Winona Republican Herald Newspaper Archives

- Page 1

Issue Date:
Pages Available: 18

About Winona Republican Herald

  • Publication Name: Winona Republican Herald
  • Location: Winona, Minnesota
  • Pages Available: 38,914
  • Years Available: 1947 - 1954
Learn More About This Publication


  • 2.17+ Billion Articles and Growing Everyday!
  • More Than 400 Years of Papers. From 1607 to Today!
  • Articles Covering 50 U.S.States + 22 Other Countries
  • Powerful, Time Saving Search Features!
Find Your Ancestors Now

View Sample Pages : Winona Republican Herald, January 26, 1953

Get Access to These Newspapers Plus 2.17+ Billion Other Articles

OCR Text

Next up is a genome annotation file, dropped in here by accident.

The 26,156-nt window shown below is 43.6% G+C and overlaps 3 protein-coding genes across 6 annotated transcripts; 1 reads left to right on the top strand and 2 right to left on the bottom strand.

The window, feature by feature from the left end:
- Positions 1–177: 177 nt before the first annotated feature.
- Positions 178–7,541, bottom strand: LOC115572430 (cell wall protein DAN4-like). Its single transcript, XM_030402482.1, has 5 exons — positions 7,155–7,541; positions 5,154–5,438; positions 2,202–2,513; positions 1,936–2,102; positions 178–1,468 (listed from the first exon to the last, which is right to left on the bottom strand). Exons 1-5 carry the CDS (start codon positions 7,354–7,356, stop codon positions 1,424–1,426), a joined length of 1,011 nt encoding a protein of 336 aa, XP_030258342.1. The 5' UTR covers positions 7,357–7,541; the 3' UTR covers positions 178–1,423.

Winona Republican-Herald, The (Newspaper) - January 26, 1953, Winona, Minnesota Cloudy, .Warmer, Snow Tonight; Colder Tuesday Dial 3322 To Place Your Want Ad VOLUME 52, NO. 289 SIX CENTS PER COPY WINONA, MINNESOTA, MONDAY EVENING, JANUARY 26, 1953 EIGHTEEN PAGES Ike Plans State of Union Talk to Congress Monday President Outlines Plan to House, Senate Leaders WASHINGTON W) President Eisenhower will deliver his state of the union message before a joint session of Congress at a.m. CST next Monday. House Speaker Joseph Martin an- ,nounced the date after a confer- 1 ence of the President and his con- 1 gressional leaders. They were in session one hour and 55 minutes. "We had a very interesting con- Iference with the Mar- tin said. "We went over all the matters he will treat in his state of the union message.'' Sen. Taft (R-0) observed "We can't say exactly what they were, Ike, Dulles Set to Map Foreign Plans Policy to Be Outlined in Major Speeches By JOHN M. HIGHTOWER WASHINGTON Ml Eisenhower and Secretary of Sta' Dulles probably will outline th new administration's foreign po icy steps in major speeches dur ing the next few days. The new administration is als likely to begin reorganizing to. level agencies responsible for col war policies and operations in a new kind of civilian high com mand setup. Eisenhower, according to presen indications, will deliver his Sta' of the Union message to Congres possibly Thursday or Friday. Harold E. Stassen, nominated be director of the Mutual Securit Agency, told the Senate Foreig because that's what he's going to talk about when he goes before Congress." Eisenhower's inaugural address was devoted largely to his view of the foreign situation; He has not gone into detail on domestic poli- cies. In that field, Congress is waiting to hear what he will have to say about the Taft-Hartley Act; taxes and the national budget; controls on wages, prices and rents; the allocation and priority system on production, and the reorganization of government. On taxes some sentiment has developed for an early reduction Ike Has Cold WASHINGTON UP) Presi- dent Eisenhower has sniffles" and has canceled his remaining engagements for to- day, the House an- nounced. He left his office and retired to his room, where he planned to spend the rest of the day working on hit state of the union message. The announcement said Eis- enhower did not hive a fever and that his action was "purely Seconds After Won the featured race, Phoenix, Ariz., driver Orville Meggs, 30, was killed as his car hurtled through the air after locking wheels with another car and skidding into a wall. In tie crowd of were his mother-in-law and 2-year-old son. (AP Wirephoto to The Republican-Herald) Crime Bureau Gives Prison Clean Slate ST. PAUL Crime Bureau agents who investigated Stillwater prison have reported they found "absolutely no evi- dence" of narcotics traffic, no mistreatment of prisoners and no general smuggling of contraband into the prison. The reports have been turned over to Gov. Anderson. Included were copies of statements covering testi- mony of almost 100 inmates inter- viewed. llnlP riliniOVP 1 The indicate that many 0{ the inmates interviewed were disgruntled because they were sub- ject to strict discipline or for personal reasons. Others were liars" the reports said. The only evidence of any drugs at the prison was found to have been "planted" with the connivance Pay Boost Bill To Be Submitted ST. PAUL ffl A bill to grant pay increases 'to state employes of an inmate and a guard, the reports continued, and while the finding of three bottles of whisky smuggled into the prison was cited, of the levies on personal income. j But the question is tied closely 'to the question of balancing the national budget. Sen. Bryd of only Democrat requested by Republi- cans to head a congressional com- yesterday that must be the first objective. He is chair- man of a Senate-House committee Rlatins committee last wee message make ver mamfer in whkh _ for clear eign policy and its implementa tion takes on certain changes." On Tuesday night Secretary Du les is due to make a broadcas to the nation from his office. Aide said it would cover the globi highlight problems to be met an give some indication of administf, tion thinking on how to meet them On Friday Dulles and Stasse are due to take -off on a fast H day tour of Western European cap itals to get first-hand informatio for themselves and the Presiden on progress" in European unity an defense organization and on Euro pean needs for Amer-an militar and economic assistance. The con ferences they will hold will be th first between top American offi cials and Allied leaders abroa since the new administration too office. They probably will be con cerned more with gathering fact than with developing policy views. While Stassen. did not tell th Senate committee in his appear ance at a closed hearing Wednes day what changes President Eisen hower has in mind in the fiel of foreign affairs, he said som changes had been indicated "it the President's earlier speeches." During the presidential electior campaign, both Eisenhower am Dulles spoke out. repeatedly o what they considered to be a neec for the U. S. and its allies to tak the offensive in the conflict with Soviet communism. Dulles in effect reaffirmed thi view last week whra he testifiei before the Senate committee am expressed the conviction that thi U. S. can develop the use of mora and propaganda pressures for th liberation of Soviet satellite na tions. that keeps tabs on government This tied in with an idea which payrolls. Eisenhower expressed during thi Byrd told the Gannett News 1 campaign: that leaders of thi Service in an interview that in-' Communist bloc can be dividuals and corporations alike I certain of hold over the satel are entitled to tax relief. But he hte states- said he was not in favor of lower- ing tax rates "until we have re- duced federal expenditures to balance the budget, eliminating fte necessity for deficit spending and increasing the debt." Whether controls shall be con- tinued, and if so on what basis, is a major question confronting Congress. Some strong sentiment has developed to let the restric- tions on wages, prices and rents expire April 30 when the present law runs out. In the field of foreign affairs, one of Eisenhower's top lieutenants indicated last week that changes are coming in American foreign policy. Harold E. Stassen, desig- nated to head the Mutual Security Agency, told the Senate Foreign in the lower pay brackets and hold no evidence was found that liquor the line for others is scheduled into the institution on other occasions. Cigaret lighters and hair oil j message will make very clear the were found in possession of inmates for introduction in the Minnesota Legislature today. Two years ago a bill to grant increases all along the line pro- voked one of the hottest fights oi the session and the legislature ran several days overtime before it finally was approved. The new bill will tie pay rates to the new Bureau of Labor Statis- tics cost of living index, revised to take in new factors and use 1947- 49 instead of 1935-39 as a base period. Automatic Increases It will provide for automatic increases or decreases when the index rises or falls lour points within a given period. This four is equal to the six points provided in the present law. The measure also is drawn to maintain salary levels for those not in the lower brackets. Under the present law and the old index they would face a cut on July 1. "I find a feeling all around the state that we were entirely right two years said Senator Harry Wahlstrand, Willmar, one cf the leaders in the.successful 1951 fight for higher salaries. "Even now we are losing state employes, and we would have lost more if pay had not been in- creased." Sen. Wahlstrand is one of the sponsors of the new salary bill. Others scheduled to be sponsors are Sens. Elmer L. Andersea, St. Paul and Claude Baughman, Wa- seca; and Reps. Harold Anderson, Mankato; Sheldon Beanblossom, St. Paul; Roy Jensen, Raymond; P. K. Peterson, Minneapolis and Joseph Prifrel, St. Paul Relations Committee: "I think the State of the Union Eisnhower has been reportec planning a study of psychologies warfare methods to be made bj a special committee beaded- b: William H. Jackson, a New Yorl banker and former deputy director of the Central Intelligence Agency Jackson conferred with the Presi dent at the White House Saturday. It is understood that, when the study is completed, Jackson wil head the reorganized Psychologi cal Strategy Agency, charged with planning and directing the use of propaganda and any other suitable means for bringing pressure to bear on the Soviet bloc. Another move reported by per- sons familiar with administration thinking is expansion and reorgan- ization of the National Security Council, of which the President is chairman. The.council has the general task of co-ordinating th'e work of the the report continued, but most of them were brought in by civilians. The lighters have'been taken from the prisoners and matches have been provided. The report also exonerates Warden Leo Utecht and other pri- son employes in the death of Leroy Brown, an inmate, after he had been subdued with tear and sicken- ing gas when he went berserk in the prison hospital. The agents' report said no more force than was needed was used on Brown. WEATHER FEDERAL FORECAST Winona and Vicinity Mostly cloudy and warmer tonight with occasional light snow. Tuesday partly cloudy, 'becoming colder Tuesday night. Low tonight 24, high Tuesday 30. LOCAL WEATHER Official observations for the 24 hours ending at 12 m. Sunday: Maximum, 29; minimum, 12; noon, 24; precipitation, trace. Official observations for the 24 hours ending at 12 m. today: Maximum, 29; minimum, 13; noon, 29; precipitation, none; sun sets tonight at sun rises to- morrow at AIRPORT WEATHER (No. Central Observations) Max. temp. 28 at noon, mm. 13 at a. m. Noom readings clouds thin overcast at feet, visibility 15 miles, wind 15 miles per hour from east, barometer fanning, humidity 67 per cent.; manner in which foreign policy state and Defense Departments and its implementation takes on the ciA, as well, as any other certain changes." He did not say what they may be. branches of the government con cerned with the conduct of for- eign affairs. Former Preiident Harry Truman enjoys a freedom he hasn't had in more than seven privilege of taking his morning constitutional alone in. Independence, Mo. The former chief ex- ecutive of the nation walks along one of the streets of his home town by himself early in the morning. (AP Wirephoto) New Atom Plant Goes to Illinois The Canadian Ocean Liner Empress of Canada lies on her side, a gutted and smoldering ruin, after a raging fire which left her a total wreck -at her Liverpool, England, berth early today. Firemen stand by at left after a hopeless 8-hour battle to save the liner, valued at by her owners. The fire, of undetermined origin, broke out while the ship was 'undergoing her annual overhaul at the British port. (AP Wirephoto to The Republican-Herald) Mystery Fire Ruins Canada's Top Liner LIVERPOOL, England CD A mystery, fire raged through the docked liner Empress of and left the lying on her side today, a gutted and smoldering ruin. A spokesman for the Canadian Pacific Railway Company, her owner, described the ship as a "total loss." Only a dozen workmen were aboard the Empress, which was undergoing an annual overhaul, when the fire broke out amidships yesterday afternoon. All scrambled to safety. Police Supt. Herbert Balmer Pope, III With Pneumonia, is Slightly Better By FRANK BRUTTO VATICAN CITY Pope Pius XII, suffering from bronchial pneu- monia, was reported slightly im- troved today. Vatican sources al- eady had said there was no cause or concern. No official bulletin was issued oday on the condition of the 76- Pontiff, who has been in ied since Thursday. His ailment at irst was described as influenza ut Vatican sources confirmed Sun- ay it was bronchial pneumonia. Penicillin Given No official information has been eleased on the treatment. Sources t the Vatican said, however, it ould be assumed that such mod- rn medicines as penicillin were eing administered. The Pontiff's persistent fever ate Sunday night hovered around le 101 mark. His doctor, Prof, licardo Galezaai-Lisi has been taying at the Vatican since Fri ay to be more' readily available The Pontiff's attention to church uties continued despite his ill- ess. He has been receiving his ro-secretaries of state regularly or discussion of church affairs. unday he listened to mass cele- rated by a member of the Vati- an household in a small studio djoining the Pope's bedroom in is Vatican apartment. He also ecited the rosary for the return i Italy of war prisoners reported ill held in Russia. Never Robust Never robust, the thin and as- etic Pope has been troubled fre- uently with in the past. He appeared weary at the great ublic consistory of Jan. 15 in St. eter's Basilica at which he placed .e red hat on the heads of 17 of e church's 24 new cardinals. After that, despite cautions, the ope maintained a heavy schedule made a preliminary investigation of the fast-spreading blaze and asked the British Home Office for assistance -of -scientists, "The possibility of he told reporters, "cannot be ruled out." Blaze Fought More than 200 firemen with 40 pieces of apparatus fought the blaze but it quickly got out of hand and enveloped the ship's en tire superstructure. Flames shot high into the air as portholes melted and deck plates collapsed. The yardarm of the mast cracked off and fell across a shed on the dock. Finally the ship began listing sharply from the hundreds of 'tons of water poured into her. The firemen were called ashore to let the blaze burn itself out. Early today, 9 hours after the fire broke out, the Empress of Canada rolled over on her port side. On the dock watching was Capt. E. A. Shergold, former commander of the vessel, who now has a shore job here with Canadian Pacific. "This is my saddest he said. "We were such old friends." A. G. Greenslade, the chief fire officer, said: Unknown Cause "The cause of the fire is un- known. We believe it started in or near the dispensary, but when we arrived, the smoke was so dense, we could not reach the seat of the outbreak." The ship could carry 700 passen- gers and had a crew of 350. Com- pany officials said she had been fully booked for the season to carry coronation visitors between America and England. The liner arrived here for an overhaul Jan. 10 and was sched- Collins, Clark Meet in Seoul For War Talks By BILL SHINN SEOUL J. Lawton Co! lins, Army chief of staff, and Gen JMark W. Clark, United Nation I Far East commander, arrived to j day for a meeting with the retirin Eighth Army commander, Gen James A. Van Fleet. Collins stopped briefly in Tokyc and was joined there by Clark. Collins said Van Fleet's retire ment did not necessarily mean a change in United Nations policy in Korea. He said he would mee Van Fleet's successor, Lt. Gen Maxwell D. Taylor, when Taylor arrives in Tokyo in a few days. Collins said he wanted to "see at first hand what the local situa tion is like." The grateful Republic of Korea gave its highest award to Van Fleet today. Van Fleet -told newsmen Sunday that if any offensive to end the war were planned he would have liked to lead it. President Syngman Rhee's voice quavered with emotion as he pinned Korea's Gold Medal on Van Fleet and said, "He has bull and trained our great Republic of Korea Army, which now has as sumed its place in the struggle for freedom against Communist ag- gression; his great spirit has in spired our people to redoubled ef- forts in support of our military forces and restored their faith in support of democratic special and eneral, including meetings with e pilgrims who had accompanied e new cardinals to Rome. Finally, on Jan. 22, he was put bed. Since then all audiences ave been suspended. Originally known as the Duchess of Richmond, she was built in a Clyde shipyard of Scotland in 1928. As the Duchess, -she ferried Allied servicemen to and' from World War II battlefronts. Strike Ties Up Great Western RR CHICAGO 'strike by the men who run the trains halted operations Sunday on the Chicago Great Western Railway, mainly a freight carrier serving five Midwest states. Edward T. Reidy, vice president and .general manager of the rail- road, said traffic was being shifted to connecting lines and perishable freight had been cleared before the strike. But the Great Western is the only rail line into the South St. Paul Stockyards, and Anton L. Ol- son, president of the yards, said the strike will seriously affect meat shipments there. Some 800 members of five unions struck over an accumulation of 600 claims and grievances, some j said to have been pending six years. The disputes ranged from pay rates to sanitary conditions on cabooses. Lt. Gen. Maxwell D. Taylor uses a map of-the Orient, talk- ing to newsmen at the Penta-- gon at Washington after the Army announced he would suc- ceed Gen. James A. Van Fleet as 8th Army commander in Korea. Taylor is the present deputy chief of staff for opera- tions and administration of the Army. The Army said Van Fleet will be retired March 31. (AP Wirephoto) Camp Ellis Area Chosen for Million Plant Atomic Artillery Test Reported Set for Nevada WASHINGTON UB-The govern- ment announced today it will test new atomic explosives this'spring. And it picked site in the corn fields of Illinois for a 29 million dollar plant to assemble nuclear weapons. The atomic tests will begin in March at Yucca fiats in the Nevada desert, where 20 previous atomic devices have been exploded. The Atomic Energy Commission said it will test "new and improved nuclear devices" at the Nevada proving ground 65 miles from Lai Vegas. These presumably will in- clude atomic artillery shells. The AEG announced, too, that the nation's first plant designed solely for processing and assem- bling atomic explosives will be built along the Spoon River in Southwestern Illinois, not far from the Mississippi River. Ground for the Illinois plant will be broken early in the spring. Nearly acres of ground will be set aside for the plant. It will be erected in the Illinois flat lands some 18 miles east of Macomb, about 55 miles southwest of Peoria and about 45 miles south of Galesburg. The land set aside for the plant is the former eite of, Camp Ellis, a World War II training base. In announcing the new atomic tests the AEC did not go into de- tail. It said only: "The new series of tests is de- signed to advance development of new and improved nuclear de- vices and will provide additional weapons performance data essen- tial to military and civil defense effects studies." The AEC said troop maneuvers and training exercises will be part of the testing program. It estimat- ed members of the Army, Navy, Air Force and Marines will take part. It has been widely expected that the program will include the first field tests of atomic artillery shells for use in the Army's new super cannon developed at the Aberdeen, Md., Proving Grounds. Allied Bombers Rip Communist Front Positions By STAN CARTER SEOUL fighter-bomb- ers ripped into Communist batfle- tront positions today after U. N. troops took a licking on the West- ern'Korean Front in an elaborate- y-planned "program" raid. The VA' hour raid was the heav- est ground action of the new year. Allied infantry, tanks, flame- Growers, artillery and planes were ihrown into the unsuccessful as- sault on Spud Hill. High brass and correspondents- provided in advance with a pam- jhlet describing each phase of the ittack watched from nearby junkers. Called "Operation it had been planned since Jan. 19. But the Chinese Reds were ready. They caught the charging J. N. infantrymen in a deadly crossfire. Then the Allied troops tried to burn out the Reds with flame- throwers. However, in many in- tances, the flame-throwers ran out f fuel. AP Correspondent Forrest Edwards reported from .the-scene the southern end of T-Bone a hail .of artillery shells and napalm (jellied gasoline) also ailed to dislodge the Communists. One of the Allied wounded told M wards: "If we could only have had more lame-throwers we could have burned right through 'them. We were doing a good job but sudden- y there weren't any more flame-'. irowers." Another wounded man told AP 'hotographer ,Fred Waters that le flame-throwers ran out of fuel nd added grimly: 'And so did the guy who was hooting it." An Eighth Army spokesman, de- lined to- report Allied casualties ut estimated 95 Chinese were killed. i ;